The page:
by Donna Martinez
Former Senior Writer and Editor, John Locke Foundation
Roughly two years after a court ruling against the North Carolina Department of Transportation and in favor of landowners who were ensnared in the state’s now-overturned Map Act, the state still has not compensated the majority of the property owners whose property was, in effect, stuck in limbo. This week a Superior Court told DOT to get moving.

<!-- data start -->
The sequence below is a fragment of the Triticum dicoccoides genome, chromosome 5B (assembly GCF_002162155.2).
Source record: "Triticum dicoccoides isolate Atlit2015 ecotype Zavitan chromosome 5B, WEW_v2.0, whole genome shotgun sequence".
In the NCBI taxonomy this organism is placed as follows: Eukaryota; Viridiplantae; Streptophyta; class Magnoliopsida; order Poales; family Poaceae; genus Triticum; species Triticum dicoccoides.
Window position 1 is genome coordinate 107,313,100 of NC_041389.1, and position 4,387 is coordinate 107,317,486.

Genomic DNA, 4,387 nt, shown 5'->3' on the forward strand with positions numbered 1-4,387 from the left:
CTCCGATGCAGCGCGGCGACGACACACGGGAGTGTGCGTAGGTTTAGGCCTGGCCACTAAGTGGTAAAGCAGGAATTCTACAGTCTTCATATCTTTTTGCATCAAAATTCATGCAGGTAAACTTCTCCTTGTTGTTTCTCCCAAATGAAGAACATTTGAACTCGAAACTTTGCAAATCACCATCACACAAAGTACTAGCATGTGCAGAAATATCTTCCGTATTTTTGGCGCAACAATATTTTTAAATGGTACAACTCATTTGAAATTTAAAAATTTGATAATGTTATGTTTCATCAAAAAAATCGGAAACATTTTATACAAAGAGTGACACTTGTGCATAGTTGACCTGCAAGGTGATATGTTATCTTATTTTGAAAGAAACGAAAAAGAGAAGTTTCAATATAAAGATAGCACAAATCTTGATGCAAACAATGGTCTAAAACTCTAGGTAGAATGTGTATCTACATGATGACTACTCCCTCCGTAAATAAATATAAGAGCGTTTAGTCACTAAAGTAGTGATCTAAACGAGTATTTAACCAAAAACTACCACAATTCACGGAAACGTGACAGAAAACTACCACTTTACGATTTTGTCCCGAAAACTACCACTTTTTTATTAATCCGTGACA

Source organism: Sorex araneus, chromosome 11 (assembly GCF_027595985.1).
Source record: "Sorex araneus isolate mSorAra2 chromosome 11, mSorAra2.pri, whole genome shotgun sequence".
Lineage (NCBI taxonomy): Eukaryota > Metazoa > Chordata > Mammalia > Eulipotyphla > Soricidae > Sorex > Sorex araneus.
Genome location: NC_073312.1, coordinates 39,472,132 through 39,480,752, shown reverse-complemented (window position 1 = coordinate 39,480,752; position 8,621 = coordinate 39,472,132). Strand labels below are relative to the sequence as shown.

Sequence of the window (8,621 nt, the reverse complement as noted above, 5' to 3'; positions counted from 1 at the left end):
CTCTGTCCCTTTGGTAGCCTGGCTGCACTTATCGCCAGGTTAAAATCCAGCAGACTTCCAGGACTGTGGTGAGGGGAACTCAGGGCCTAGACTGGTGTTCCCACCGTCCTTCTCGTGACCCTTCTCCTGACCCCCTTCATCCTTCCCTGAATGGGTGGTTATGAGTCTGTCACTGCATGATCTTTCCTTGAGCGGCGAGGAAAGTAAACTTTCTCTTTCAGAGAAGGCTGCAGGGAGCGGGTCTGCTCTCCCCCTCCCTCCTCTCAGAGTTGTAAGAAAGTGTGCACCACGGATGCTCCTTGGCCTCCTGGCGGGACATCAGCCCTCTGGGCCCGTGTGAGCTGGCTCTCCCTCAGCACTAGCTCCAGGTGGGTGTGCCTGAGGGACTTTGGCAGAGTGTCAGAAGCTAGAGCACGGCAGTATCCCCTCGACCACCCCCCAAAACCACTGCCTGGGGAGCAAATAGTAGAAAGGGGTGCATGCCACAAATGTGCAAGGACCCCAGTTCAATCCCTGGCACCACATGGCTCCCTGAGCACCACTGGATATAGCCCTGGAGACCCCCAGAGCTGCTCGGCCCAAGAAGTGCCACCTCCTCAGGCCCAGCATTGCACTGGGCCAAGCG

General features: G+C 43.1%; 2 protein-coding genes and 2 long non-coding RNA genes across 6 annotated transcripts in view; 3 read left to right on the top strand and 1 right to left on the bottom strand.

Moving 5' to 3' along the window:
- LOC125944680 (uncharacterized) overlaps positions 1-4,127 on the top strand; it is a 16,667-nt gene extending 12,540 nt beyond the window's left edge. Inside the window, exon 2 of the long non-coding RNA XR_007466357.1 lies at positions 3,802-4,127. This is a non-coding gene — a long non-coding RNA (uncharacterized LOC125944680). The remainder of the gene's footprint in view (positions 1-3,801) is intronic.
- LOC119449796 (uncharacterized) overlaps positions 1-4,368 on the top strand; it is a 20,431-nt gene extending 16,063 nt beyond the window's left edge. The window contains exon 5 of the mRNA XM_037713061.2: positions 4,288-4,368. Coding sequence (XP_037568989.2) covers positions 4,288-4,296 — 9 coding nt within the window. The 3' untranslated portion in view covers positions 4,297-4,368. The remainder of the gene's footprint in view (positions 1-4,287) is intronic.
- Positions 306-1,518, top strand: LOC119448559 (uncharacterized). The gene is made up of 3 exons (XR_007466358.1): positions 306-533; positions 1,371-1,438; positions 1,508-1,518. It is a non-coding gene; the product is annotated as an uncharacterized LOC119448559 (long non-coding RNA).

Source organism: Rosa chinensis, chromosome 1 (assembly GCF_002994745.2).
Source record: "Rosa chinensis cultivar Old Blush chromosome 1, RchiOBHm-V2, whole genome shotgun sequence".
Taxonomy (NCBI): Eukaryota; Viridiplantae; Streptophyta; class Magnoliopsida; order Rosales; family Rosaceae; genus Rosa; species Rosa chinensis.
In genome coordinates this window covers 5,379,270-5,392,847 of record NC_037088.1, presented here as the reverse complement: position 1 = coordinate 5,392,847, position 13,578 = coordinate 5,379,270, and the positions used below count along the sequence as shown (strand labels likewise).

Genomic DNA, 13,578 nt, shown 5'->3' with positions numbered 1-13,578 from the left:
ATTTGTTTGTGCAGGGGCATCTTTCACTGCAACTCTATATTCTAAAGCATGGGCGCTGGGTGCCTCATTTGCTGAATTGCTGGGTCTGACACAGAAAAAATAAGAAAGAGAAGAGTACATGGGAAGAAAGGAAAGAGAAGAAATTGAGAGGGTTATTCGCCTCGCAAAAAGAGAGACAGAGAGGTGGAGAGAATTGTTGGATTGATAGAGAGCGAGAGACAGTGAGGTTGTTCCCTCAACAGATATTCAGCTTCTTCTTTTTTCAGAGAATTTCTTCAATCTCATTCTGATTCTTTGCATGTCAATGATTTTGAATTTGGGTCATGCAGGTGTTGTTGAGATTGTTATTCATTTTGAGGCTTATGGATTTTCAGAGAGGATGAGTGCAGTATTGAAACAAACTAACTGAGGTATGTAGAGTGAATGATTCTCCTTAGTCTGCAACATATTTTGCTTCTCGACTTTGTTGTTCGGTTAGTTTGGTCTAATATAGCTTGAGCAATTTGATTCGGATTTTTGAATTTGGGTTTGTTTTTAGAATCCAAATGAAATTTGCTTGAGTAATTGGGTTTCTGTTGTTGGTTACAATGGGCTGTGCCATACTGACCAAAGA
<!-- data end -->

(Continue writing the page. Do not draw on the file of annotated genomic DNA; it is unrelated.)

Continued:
“These owners have only wanted, and hoped for, NCDOT to respect their rights and honor the court’s rulings,” said Matthew Bryant, an attorney who has represented numerous landowners in the Map Act cases. “For two decades, these owners have seen NCDOT systematically pick winners and losers in the neighborhoods, buy some neighbors out but ignore others and then offer prices that conflict with prices NCDOT has previously paid.”
Variations in property values and differing guidances from district courts make it impossible to simply start writing checks, department officials have said.
Our Jon Guze provides background on the anti-property rights Map Act.